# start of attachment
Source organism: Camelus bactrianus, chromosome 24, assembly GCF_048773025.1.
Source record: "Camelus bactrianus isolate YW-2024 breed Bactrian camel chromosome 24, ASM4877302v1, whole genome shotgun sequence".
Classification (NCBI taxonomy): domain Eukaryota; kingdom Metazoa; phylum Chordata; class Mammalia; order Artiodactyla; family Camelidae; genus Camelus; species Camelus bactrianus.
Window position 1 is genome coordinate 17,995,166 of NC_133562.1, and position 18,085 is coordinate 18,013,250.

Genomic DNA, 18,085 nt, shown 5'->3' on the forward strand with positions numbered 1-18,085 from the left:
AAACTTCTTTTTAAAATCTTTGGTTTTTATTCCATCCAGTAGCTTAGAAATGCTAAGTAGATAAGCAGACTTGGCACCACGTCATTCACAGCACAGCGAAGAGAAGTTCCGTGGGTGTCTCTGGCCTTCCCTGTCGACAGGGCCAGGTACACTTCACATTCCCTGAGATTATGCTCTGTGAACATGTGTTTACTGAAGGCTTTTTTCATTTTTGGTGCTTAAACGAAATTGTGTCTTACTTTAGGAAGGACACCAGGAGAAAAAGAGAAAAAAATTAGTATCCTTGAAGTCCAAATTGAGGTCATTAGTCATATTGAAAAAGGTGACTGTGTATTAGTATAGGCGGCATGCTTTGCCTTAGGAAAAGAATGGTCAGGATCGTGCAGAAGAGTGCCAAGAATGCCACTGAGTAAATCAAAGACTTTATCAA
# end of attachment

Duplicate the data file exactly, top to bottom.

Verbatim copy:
Source organism: Camelus bactrianus, chromosome 24, assembly GCF_048773025.1.
Source record: "Camelus bactrianus isolate YW-2024 breed Bactrian camel chromosome 24, ASM4877302v1, whole genome shotgun sequence".
Classification (NCBI taxonomy): domain Eukaryota; kingdom Metazoa; phylum Chordata; class Mammalia; order Artiodactyla; family Camelidae; genus Camelus; species Camelus bactrianus.
Window position 1 is genome coordinate 17,995,166 of NC_133562.1, and position 18,085 is coordinate 18,013,250.

Genomic DNA, 18,085 nt, shown 5'->3' on the forward strand with positions numbered 1-18,085 from the left:
AAACTTCTTTTTAAAATCTTTGGTTTTTATTCCATCCAGTAGCTTAGAAATGCTAAGTAGATAAGCAGACTTGGCACCACGTCATTCACAGCACAGCGAAGAGAAGTTCCGTGGGTGTCTCTGGCCTTCCCTGTCGACAGGGCCAGGTACACTTCACATTCCCTGAGATTATGCTCTGTGAACATGTGTTTACTGAAGGCTTTTTTCATTTTTGGTGCTTAAACGAAATTGTGTCTTACTTTAGGAAGGACACCAGGAGAAAAAGAGAAAAAAATTAGTATCCTTGAAGTCCAAATTGAGGTCATTAGTCATATTGAAAAAGGTGACTGTGTATTAGTATAGGCGGCATGCTTTGCCTTAGGAAAAGAATGGTCAGGATCGTGCAGAAGAGTGCCAAGAATGCCACTGAGTAAATCAAAGACTTTATCAA